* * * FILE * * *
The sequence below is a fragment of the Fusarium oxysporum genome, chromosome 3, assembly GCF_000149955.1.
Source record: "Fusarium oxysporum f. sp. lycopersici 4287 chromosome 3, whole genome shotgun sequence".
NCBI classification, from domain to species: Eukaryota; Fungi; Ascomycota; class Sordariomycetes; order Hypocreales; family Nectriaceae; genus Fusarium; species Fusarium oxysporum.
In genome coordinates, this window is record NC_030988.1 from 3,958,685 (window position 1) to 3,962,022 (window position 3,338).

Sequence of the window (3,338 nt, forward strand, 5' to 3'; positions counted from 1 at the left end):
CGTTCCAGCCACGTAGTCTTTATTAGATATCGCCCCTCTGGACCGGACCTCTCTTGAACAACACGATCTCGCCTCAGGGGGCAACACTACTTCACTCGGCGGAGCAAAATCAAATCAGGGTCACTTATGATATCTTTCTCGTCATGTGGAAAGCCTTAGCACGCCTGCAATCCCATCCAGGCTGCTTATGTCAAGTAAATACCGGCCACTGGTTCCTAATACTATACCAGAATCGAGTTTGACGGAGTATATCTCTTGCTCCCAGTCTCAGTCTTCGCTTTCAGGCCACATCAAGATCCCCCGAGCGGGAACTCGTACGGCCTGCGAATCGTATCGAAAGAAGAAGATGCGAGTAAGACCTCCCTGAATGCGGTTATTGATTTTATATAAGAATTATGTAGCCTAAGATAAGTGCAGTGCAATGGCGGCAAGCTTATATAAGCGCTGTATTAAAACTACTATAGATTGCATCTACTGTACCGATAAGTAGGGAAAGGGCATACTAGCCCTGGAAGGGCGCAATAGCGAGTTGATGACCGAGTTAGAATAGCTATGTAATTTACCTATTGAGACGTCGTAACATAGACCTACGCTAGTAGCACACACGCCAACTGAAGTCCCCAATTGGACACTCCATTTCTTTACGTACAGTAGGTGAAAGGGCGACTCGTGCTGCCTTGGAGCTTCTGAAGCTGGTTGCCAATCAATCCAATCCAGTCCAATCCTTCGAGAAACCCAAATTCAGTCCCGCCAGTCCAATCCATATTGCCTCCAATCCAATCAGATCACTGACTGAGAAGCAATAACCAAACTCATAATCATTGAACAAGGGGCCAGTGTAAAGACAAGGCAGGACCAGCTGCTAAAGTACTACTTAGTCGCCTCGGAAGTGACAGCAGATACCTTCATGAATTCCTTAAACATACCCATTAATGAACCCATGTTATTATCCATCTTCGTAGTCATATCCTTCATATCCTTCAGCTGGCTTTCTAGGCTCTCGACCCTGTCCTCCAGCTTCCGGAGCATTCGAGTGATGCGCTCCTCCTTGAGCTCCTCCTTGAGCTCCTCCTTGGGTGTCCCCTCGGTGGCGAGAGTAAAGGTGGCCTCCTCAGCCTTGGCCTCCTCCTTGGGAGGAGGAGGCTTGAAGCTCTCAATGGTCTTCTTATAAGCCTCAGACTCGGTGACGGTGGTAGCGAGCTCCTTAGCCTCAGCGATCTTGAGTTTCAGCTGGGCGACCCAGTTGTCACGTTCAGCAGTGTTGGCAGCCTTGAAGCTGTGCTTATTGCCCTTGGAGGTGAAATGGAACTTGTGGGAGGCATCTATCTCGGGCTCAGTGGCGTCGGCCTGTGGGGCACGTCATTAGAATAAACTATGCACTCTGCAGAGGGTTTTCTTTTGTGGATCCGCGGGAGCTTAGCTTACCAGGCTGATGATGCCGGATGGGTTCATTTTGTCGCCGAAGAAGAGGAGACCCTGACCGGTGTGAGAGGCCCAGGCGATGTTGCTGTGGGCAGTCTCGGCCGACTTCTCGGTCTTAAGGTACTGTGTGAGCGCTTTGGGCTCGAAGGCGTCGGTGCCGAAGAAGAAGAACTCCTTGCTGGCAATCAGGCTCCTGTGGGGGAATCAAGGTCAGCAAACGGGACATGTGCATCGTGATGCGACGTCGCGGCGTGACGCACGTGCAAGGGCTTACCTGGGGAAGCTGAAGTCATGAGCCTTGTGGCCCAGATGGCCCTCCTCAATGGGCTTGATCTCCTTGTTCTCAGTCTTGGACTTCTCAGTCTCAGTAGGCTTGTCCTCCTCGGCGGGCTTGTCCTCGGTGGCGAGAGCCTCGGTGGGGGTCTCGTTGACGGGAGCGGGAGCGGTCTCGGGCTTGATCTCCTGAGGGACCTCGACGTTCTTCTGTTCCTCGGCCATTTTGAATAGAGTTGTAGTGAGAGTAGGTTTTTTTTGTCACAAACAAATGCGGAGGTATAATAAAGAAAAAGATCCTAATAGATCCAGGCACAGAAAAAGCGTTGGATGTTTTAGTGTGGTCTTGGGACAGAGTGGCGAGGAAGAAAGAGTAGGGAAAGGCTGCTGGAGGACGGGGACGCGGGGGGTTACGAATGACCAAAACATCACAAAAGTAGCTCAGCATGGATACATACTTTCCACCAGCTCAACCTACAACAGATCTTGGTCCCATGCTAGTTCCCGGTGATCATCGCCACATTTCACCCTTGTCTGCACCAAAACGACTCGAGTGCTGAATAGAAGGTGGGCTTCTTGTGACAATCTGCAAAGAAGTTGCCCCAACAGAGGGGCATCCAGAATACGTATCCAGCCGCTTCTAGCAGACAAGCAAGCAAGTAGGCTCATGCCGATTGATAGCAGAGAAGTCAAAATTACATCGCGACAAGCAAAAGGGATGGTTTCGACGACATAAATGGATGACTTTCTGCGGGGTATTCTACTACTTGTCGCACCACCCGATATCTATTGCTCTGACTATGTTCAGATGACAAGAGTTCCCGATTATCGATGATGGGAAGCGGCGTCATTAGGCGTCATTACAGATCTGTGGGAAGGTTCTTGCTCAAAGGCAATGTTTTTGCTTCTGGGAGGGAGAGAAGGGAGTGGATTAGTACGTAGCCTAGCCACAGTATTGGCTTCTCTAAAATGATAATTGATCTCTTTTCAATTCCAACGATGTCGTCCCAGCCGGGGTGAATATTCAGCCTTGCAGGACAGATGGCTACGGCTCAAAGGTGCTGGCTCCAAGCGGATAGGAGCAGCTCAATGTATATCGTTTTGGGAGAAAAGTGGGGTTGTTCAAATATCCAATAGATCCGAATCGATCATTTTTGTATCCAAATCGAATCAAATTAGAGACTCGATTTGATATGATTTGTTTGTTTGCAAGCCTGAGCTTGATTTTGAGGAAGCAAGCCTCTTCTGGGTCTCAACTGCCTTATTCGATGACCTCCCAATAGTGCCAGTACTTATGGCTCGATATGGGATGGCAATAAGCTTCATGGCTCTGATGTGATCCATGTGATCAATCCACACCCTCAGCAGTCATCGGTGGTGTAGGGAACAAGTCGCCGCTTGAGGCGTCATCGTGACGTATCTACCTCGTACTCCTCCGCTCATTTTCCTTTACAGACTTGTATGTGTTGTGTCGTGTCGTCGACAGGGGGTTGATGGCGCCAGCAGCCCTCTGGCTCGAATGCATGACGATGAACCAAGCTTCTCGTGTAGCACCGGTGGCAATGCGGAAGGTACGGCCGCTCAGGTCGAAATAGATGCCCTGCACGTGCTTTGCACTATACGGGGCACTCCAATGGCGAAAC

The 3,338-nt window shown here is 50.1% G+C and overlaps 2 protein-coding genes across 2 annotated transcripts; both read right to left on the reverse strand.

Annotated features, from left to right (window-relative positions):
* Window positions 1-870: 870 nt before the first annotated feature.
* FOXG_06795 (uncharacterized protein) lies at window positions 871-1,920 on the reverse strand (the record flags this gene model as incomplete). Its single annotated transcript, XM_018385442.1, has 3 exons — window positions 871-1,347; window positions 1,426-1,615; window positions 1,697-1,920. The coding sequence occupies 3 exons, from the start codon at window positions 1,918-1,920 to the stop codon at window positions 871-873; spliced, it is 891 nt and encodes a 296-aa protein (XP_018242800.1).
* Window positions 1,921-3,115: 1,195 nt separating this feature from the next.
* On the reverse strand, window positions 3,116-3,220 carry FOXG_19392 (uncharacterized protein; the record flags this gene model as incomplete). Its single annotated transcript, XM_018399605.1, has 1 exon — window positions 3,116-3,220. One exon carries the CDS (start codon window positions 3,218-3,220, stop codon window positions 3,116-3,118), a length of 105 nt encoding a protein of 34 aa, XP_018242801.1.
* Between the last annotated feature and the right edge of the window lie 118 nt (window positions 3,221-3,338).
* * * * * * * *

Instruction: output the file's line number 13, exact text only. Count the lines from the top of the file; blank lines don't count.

* Between the last annotated feature and the right edge of the window lie 118 nt (window positions 3,221-3,338).